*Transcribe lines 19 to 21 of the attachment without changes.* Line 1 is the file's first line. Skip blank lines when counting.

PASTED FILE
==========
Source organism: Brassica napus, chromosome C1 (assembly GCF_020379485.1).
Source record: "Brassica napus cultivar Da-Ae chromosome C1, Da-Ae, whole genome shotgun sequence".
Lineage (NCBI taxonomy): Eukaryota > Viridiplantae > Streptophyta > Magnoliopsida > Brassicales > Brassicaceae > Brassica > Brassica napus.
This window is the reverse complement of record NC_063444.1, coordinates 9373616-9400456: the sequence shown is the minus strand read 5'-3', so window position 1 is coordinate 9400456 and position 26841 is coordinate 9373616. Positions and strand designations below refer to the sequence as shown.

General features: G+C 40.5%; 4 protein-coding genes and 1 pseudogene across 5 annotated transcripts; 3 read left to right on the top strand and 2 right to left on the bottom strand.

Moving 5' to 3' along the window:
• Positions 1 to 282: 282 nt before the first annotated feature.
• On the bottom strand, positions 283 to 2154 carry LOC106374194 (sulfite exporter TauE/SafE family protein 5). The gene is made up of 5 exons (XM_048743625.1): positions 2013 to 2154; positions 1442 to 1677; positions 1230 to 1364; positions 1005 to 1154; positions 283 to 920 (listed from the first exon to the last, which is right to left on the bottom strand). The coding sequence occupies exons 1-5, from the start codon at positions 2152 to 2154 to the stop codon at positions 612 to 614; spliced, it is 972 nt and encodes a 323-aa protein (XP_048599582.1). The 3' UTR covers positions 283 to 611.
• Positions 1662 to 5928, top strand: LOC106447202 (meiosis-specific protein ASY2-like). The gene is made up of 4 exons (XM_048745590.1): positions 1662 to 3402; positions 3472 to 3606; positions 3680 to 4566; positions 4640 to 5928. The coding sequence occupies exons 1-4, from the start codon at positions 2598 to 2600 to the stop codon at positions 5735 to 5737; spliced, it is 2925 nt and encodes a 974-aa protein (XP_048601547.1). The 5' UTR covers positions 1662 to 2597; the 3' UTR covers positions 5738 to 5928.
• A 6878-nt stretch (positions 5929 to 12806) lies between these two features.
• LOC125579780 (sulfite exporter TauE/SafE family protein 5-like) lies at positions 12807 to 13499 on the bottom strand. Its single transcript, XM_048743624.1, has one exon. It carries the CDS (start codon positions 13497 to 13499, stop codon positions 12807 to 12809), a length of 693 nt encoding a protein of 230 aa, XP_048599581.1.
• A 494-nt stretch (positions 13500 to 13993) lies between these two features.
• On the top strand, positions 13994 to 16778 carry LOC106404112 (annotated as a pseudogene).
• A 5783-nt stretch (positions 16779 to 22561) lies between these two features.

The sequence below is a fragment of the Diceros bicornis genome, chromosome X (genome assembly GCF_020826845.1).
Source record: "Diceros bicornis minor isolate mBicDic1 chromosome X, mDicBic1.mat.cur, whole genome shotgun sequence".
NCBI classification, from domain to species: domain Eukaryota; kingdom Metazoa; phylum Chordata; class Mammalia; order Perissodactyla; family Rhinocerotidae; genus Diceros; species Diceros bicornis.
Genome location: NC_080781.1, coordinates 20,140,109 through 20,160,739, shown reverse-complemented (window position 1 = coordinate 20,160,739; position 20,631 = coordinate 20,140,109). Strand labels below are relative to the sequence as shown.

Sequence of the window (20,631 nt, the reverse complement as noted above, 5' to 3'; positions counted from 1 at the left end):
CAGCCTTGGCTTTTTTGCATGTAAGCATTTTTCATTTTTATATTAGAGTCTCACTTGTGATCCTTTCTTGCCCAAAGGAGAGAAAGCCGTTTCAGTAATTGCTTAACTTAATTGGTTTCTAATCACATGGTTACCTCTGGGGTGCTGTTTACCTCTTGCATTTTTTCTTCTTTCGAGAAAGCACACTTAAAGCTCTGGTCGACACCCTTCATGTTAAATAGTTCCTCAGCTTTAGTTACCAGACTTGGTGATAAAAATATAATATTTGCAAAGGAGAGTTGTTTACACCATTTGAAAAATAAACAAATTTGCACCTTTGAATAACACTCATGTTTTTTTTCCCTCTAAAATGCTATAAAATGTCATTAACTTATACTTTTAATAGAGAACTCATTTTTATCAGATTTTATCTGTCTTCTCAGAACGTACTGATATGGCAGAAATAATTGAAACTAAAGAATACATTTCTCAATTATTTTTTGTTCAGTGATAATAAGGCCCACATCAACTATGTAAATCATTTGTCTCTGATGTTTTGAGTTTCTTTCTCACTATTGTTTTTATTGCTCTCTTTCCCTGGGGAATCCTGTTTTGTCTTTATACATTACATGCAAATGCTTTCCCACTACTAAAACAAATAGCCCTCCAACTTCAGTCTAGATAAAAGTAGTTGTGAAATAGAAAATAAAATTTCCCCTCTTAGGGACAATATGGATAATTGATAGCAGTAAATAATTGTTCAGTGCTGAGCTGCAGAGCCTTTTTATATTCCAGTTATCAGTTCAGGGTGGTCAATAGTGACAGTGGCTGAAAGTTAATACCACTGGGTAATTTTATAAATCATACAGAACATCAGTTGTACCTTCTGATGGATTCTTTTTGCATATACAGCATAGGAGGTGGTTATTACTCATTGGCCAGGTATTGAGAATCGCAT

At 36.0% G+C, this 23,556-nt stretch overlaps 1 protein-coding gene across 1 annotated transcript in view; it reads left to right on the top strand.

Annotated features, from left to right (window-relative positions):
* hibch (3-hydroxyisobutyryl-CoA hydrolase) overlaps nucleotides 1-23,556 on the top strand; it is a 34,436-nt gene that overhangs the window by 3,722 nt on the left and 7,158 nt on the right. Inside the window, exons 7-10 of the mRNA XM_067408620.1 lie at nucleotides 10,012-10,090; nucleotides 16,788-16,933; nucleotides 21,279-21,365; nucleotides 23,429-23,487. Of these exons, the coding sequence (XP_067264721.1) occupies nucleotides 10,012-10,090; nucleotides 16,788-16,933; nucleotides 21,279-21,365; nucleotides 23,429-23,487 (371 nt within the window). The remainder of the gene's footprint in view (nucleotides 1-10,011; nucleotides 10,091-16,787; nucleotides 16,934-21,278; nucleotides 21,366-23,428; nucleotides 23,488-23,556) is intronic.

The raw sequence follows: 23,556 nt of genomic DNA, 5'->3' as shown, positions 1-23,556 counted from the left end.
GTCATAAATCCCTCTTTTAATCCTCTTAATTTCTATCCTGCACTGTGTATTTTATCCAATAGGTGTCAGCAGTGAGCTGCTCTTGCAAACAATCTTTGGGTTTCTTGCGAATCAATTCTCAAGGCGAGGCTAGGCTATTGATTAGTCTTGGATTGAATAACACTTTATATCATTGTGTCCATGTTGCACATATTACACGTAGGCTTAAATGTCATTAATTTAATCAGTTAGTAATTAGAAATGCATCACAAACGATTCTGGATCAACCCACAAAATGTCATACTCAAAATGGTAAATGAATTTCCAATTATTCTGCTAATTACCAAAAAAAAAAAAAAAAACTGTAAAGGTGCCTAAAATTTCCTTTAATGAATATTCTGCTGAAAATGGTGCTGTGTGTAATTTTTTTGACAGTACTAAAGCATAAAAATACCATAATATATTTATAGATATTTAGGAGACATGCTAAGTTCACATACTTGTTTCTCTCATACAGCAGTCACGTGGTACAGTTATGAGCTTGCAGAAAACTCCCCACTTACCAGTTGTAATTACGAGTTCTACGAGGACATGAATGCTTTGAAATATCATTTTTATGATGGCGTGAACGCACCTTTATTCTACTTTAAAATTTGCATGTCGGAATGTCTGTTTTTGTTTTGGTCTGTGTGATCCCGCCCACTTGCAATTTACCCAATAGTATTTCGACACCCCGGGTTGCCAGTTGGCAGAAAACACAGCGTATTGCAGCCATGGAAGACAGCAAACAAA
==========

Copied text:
Sequence of the window (20,631 nt, the reverse complement as noted above, 5' to 3'; positions counted from 1 at the left end):
CAGCCTTGGCTTTTTTGCATGTAAGCATTTTTCATTTTTATATTAGAGTCTCACTTGTGATCCTTTCTTGCCCAAAGGAGAGAAAGCCGTTTCAGTAATTGCTTAACTTAATTGGTTTCTAATCACATGGTTACCTCTGGGGTGCTGTTTACCTCTTGCATTTTTTCTTCTTTCGAGAAAGCACACTTAAAGCTCTGGTCGACACCCTTCATGTTAAATAGTTCCTCAGCTTTAGTTACCAGACTTGGTGATAAAAATATAATATTTGCAAAGGAGAGTTGTTTACACCATTTGAAAAATAAACAAATTTGCACCTTTGAATAACACTCATGTTTTTTTTCCCTCTAAAATGCTATAAAATGTCATTAACTTATACTTTTAATAGAGAACTCATTTTTATCAGATTTTATCTGTCTTCTCAGAACGTACTGATATGGCAGAAATAATTGAAACTAAAGAATACATTTCTCAATTATTTTTTGTTCAGTGATAATAAGGCCCACATCAACTATGTAAATCATTTGTCTCTGATGTTTTGAGTTTCTTTCTCACTATTGTTTTTATTGCTCTCTTTCCCTGGGGAATCCTGTTTTGTCTTTATACATTACATGCAAATGCTTTCCCACTACTAAAACAAATAGCCCTCCAACTTCAGTCTAGATAAAAGTAGTTGTGAAATAGAAAATAAAATTTCCCCTCTTAGGGACAATATGGATAATTGATAGCAGTAAATAATTGTTCAGTGCTGAGCTGCAGAGCCTTTTTATATTCCAGTTATCAGTTCAGGGTGGTCAATAGTGACAGTGGCTGAAAGTTAATACCACTGGGTAATTTTATAAATCATACAGAACATCAGTTGTACCTTCTGATGGATTCTTTTTGCATATACAGCATAGGAGGTGGTTATTACTCATTGGCCAGGTATTGAGAATCGCAT

At 36.0% G+C, this 23,556-nt stretch overlaps 1 protein-coding gene across 1 annotated transcript in view; it reads left to right on the top strand.